The Martial Art Of Listening

The Martial Art Of Listening

The Martial Art Of Listening

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We already have the ability to diffuse an argument. It's the ability to listen and understand.

“I need a volunteer…Greg?”

Wow, that was more like telling than asking, I thought. “Sure Ron, I’d be glad to volunteer.”

Ron asked me to stand in front of the group as he approached. I knew he picked me for a reason but wasn’t quite sure why…that is until his hands hit my chest with such force that I stumbled back a couple of steps.

“What are you doing?” I yelled, trying to regain my composure.

“What do you think?” he said, as he wound up again for a second attack.

My classmates were in shock. Their eyes glued on Ron, trying to determine if they should watch the frontal assault or intervene somehow.

I braced myself.

WHAM! With both hands he struck my chest again. “What did you say?” he screamed.

Clearly Ron was trying to unravel me. I was determined not to engage. I smiled, “I didn’t say anything Ron.”

He lunged at me again and then again. Each time I took a step back and absorbed the blow. I pictured being Gumby and relaxed my body with each punch. He got angrier and angrier.

“Stop it!” yelled Mary, one of my classmates.

The tension is the room was intense…at least for everyone but me. Ron continued to attack and I continued to step back and absorb. Finally, out of exhaustion, he stopped and shook his head. “You asshole.”

We all laughed, including Ron.
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The confrontation above was Ron’s way of teaching by example. He was my graduate school professor and we were talking about conflict in class. He picked me as his subject primarily because I had not shown any vulnerability in class as of yet and he wanted to demonstrate how easily it would be for any one of us to get emotionally drawn into a confrontation…only it didn’t work.

Shhhh! Just between you and me…I probably would have gotten upset with Ron and resisted his attack had I not been on display in front of my classmates. Because I was so aware that I was on stage per se, I found it fairly easy to maintain self-control throughout his aborted demonstration by focusing on him rather than me. This helped me better anticipate, absorb, and diffuse what was coming next. It is also the premise behind Rule 5: Focus Out Before Focusing In.

Conflict resolution is not about winning. It is not about being right. It is about finding win-win agreements and enhancing relationships. Focusing out before focusing in is essentially mental Aikido where the objective is to dance with the other party’s energy instead of exerting our own. In other words, it’s about focusing on understanding the problem completely from their side before trying to assert our side. Or, as the late, great Stephen Covey would say, “Seek first to understand, then to be understood.”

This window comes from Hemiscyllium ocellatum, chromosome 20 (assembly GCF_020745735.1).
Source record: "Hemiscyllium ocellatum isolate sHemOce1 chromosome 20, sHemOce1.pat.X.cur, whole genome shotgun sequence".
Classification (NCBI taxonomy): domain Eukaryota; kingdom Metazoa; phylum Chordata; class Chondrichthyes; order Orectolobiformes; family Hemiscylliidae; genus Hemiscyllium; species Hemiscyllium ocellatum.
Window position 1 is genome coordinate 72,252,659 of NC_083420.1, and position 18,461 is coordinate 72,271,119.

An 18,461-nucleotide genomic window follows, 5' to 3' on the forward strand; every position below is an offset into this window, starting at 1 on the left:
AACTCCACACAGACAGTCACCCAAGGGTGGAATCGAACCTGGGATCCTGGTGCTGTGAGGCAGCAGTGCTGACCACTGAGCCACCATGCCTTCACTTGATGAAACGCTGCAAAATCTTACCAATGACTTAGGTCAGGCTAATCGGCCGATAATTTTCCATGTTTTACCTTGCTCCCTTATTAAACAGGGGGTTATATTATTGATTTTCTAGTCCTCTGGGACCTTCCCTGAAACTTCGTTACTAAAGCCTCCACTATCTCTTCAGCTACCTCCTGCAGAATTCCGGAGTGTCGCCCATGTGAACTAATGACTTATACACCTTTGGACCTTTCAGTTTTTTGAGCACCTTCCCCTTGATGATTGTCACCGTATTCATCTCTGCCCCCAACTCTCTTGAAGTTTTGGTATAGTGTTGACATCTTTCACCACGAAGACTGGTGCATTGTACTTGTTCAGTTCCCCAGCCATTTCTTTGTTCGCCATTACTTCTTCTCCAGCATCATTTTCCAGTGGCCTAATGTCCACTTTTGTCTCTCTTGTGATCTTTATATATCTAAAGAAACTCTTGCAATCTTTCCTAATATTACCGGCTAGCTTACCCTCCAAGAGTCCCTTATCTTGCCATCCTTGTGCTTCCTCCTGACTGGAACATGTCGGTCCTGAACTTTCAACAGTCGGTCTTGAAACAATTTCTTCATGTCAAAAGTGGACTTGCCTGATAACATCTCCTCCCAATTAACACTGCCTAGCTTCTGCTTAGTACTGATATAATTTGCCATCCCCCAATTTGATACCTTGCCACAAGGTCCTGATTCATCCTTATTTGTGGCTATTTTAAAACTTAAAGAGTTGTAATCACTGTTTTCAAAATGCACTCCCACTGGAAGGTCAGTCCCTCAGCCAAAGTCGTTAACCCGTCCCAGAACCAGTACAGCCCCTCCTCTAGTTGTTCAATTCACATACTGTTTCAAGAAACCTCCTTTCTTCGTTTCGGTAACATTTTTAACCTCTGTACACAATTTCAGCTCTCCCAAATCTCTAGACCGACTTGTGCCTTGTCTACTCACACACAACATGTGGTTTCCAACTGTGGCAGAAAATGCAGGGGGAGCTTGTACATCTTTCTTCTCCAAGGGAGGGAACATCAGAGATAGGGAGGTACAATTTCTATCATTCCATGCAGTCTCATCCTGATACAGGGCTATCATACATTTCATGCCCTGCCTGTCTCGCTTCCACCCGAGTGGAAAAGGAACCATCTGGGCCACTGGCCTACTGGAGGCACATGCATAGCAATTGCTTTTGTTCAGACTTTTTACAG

And here’s the best part…we already have the skill set needed to do this. It’s listening. That’s right; I’m talking about the ability to listen from a place of curiosity, sincerity, and openness as opposed to listening from a place of judgment, contempt, and defensiveness.

The easiest way to diffuse an angry person is by showing them that we care about them as a person and their concerns equally. We do this by respectfully listening and asking questions to ensure that we fully understand what’s going on for them. When people feel heard…when people feel validated…when people feel cared for…their anger dissipates and their defenses soften. More importantly, they begin to feel connected to us and want to reciprocate by understanding our perspective.

It’s that simple and it’s that difficult.

I was speaking at a workshop when a woman in the audience took offense to something I said. She angrily rose from her seat and began to verbally attack me. Shocked, I could tell immediately that this was more of a misunderstanding than anything else. However, instead of interrupting her, arguing with her, or telling her she misunderstood, I took the time to listen and paraphrase back to her what I heard her saying.  She looked up at me, somewhat surprised, and said, “Yes, that’s it.” I then apologized for my delivery and explained what I had meant to say. She smiled and thanked me to clarifying.

Do you see it?

This was no different than Ron pushing me around the room. Instead of protecting myself through defending or resisting the attack (in this case a verbal assault), I focused out and listened to her words and calmly paraphrased them back to show understanding. I diffused the attack, just like I was able to do with Ron.

John Heider, author of The Tao of Leadership once told me to imagine seeing the words TEACH ME sitting above the head of every person that I have any conflict with in the future as a way of reminding me to focus out before focusing in.
• Teach me what’s upsetting you and why?
• Teach me how I may have contributed to the problem and what I can do to fix it.
• Teach me how to work with you so that we can collaborate better.
• Teach me…Teach me…Teach me…

And it worked!

-Geese

This article was originally published at . Reprinted with permission from the author.
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